IT LOOKS MORE LIKE A FLYING saucer than a sleek spaceship. It will be powered by silent microwave beams instead of roaring rockets. And its airframe is essentially a helium-filled dirigible. Despite these unconventional features, the aerospace craft being developed at Rensselaer Polytechnic Institute isn't mere science fiction.
Last month, Rensselaer's "air spike" propulsion system passed a Mach 10 wind-tunnel test with flying colors. That's only half the speed needed to get into space, but Leik N. Myrabo, the RPI associate professor of mechanical engineering who heads the research team, is confident the principle is valid for craft that could ferry tourists to the moon in six hours--or business travelers from New York to Singapore in 45 minutes.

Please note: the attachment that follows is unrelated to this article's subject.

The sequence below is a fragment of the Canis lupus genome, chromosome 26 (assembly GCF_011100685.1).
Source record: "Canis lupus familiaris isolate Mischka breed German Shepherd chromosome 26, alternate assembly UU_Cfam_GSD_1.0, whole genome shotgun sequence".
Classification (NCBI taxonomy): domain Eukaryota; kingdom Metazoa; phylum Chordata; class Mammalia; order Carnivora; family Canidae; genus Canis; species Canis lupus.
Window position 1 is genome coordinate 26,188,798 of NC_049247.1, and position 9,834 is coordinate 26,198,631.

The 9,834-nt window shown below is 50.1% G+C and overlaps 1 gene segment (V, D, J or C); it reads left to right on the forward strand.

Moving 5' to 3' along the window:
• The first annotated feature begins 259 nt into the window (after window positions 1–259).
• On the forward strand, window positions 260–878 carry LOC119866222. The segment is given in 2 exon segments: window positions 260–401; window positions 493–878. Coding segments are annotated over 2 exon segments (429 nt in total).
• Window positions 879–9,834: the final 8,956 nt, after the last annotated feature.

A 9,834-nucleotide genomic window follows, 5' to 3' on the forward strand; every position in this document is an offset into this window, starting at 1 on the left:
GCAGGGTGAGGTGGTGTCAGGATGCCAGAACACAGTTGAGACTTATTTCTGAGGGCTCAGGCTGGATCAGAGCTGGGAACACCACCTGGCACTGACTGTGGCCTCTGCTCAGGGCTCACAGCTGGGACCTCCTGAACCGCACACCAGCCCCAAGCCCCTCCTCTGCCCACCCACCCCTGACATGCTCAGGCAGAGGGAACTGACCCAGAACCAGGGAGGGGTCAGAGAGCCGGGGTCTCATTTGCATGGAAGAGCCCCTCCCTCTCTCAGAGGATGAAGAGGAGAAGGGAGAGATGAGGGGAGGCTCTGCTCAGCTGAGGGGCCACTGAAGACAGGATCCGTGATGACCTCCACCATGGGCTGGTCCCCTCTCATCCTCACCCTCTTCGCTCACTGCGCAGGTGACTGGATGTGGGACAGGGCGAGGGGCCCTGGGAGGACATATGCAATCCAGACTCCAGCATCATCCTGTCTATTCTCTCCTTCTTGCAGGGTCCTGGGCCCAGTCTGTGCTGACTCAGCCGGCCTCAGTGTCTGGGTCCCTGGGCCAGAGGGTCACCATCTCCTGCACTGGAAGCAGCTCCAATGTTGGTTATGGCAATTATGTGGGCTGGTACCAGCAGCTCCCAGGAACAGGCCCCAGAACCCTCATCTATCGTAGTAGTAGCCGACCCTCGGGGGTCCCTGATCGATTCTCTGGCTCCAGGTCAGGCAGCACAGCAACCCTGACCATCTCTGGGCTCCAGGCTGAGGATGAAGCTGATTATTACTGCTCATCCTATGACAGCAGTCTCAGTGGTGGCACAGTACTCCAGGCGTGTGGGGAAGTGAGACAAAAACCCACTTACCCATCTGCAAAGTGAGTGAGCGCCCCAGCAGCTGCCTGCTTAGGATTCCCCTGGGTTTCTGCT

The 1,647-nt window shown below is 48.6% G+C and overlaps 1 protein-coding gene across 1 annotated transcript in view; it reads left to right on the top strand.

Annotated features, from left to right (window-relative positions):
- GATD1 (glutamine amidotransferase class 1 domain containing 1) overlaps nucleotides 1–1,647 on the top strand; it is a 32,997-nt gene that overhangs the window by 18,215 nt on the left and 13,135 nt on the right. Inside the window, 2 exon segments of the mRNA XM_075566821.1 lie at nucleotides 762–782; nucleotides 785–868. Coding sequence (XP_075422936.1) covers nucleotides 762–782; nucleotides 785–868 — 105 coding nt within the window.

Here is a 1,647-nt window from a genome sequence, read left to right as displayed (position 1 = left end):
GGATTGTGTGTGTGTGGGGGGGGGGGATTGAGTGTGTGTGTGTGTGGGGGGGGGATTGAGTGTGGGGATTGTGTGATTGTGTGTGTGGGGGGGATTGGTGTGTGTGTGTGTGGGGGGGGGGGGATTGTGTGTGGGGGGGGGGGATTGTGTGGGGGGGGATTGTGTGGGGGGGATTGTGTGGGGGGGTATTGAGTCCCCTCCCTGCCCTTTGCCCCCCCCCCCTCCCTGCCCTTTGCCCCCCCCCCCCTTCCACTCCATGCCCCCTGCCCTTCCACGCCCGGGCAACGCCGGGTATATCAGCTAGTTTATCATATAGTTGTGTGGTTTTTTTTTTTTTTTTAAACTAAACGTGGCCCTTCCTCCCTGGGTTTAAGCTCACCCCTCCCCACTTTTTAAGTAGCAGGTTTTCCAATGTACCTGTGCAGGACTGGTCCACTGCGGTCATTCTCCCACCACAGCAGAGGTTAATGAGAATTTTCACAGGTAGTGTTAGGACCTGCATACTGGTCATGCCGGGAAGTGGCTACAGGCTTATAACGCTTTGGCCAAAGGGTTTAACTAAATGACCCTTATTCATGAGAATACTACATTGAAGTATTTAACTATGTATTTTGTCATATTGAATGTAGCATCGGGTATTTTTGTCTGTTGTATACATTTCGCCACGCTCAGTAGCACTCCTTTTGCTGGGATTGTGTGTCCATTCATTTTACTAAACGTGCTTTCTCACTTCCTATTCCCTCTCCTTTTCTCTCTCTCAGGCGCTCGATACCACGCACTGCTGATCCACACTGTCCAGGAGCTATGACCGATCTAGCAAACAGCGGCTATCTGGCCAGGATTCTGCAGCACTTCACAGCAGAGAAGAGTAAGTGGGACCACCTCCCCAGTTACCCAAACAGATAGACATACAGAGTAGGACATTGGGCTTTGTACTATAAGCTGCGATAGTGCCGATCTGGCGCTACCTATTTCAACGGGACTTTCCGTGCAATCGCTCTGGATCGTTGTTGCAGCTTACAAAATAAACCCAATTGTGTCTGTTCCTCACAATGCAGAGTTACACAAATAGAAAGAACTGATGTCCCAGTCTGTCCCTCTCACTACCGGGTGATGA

The air-spike system works by funneling microwave energy to a spikelike antenna. Its tip generates shock waves that blast away the air in front of the saucer, creating lift to suck the airframe forward. But the real action comes when the shock waves collapse back around the rim of the saucer, forcing hypersonic air into the intakes of a special jet engine. No heavy fuel is carried because the jet burns electricity--beamed in as microwaves from high-power transmitters on the ground or in space. If the wind-tunnel results at RPI attract more funding, says Myrabo, 21st century travelers may literally ride on energy-beam highways in the sky.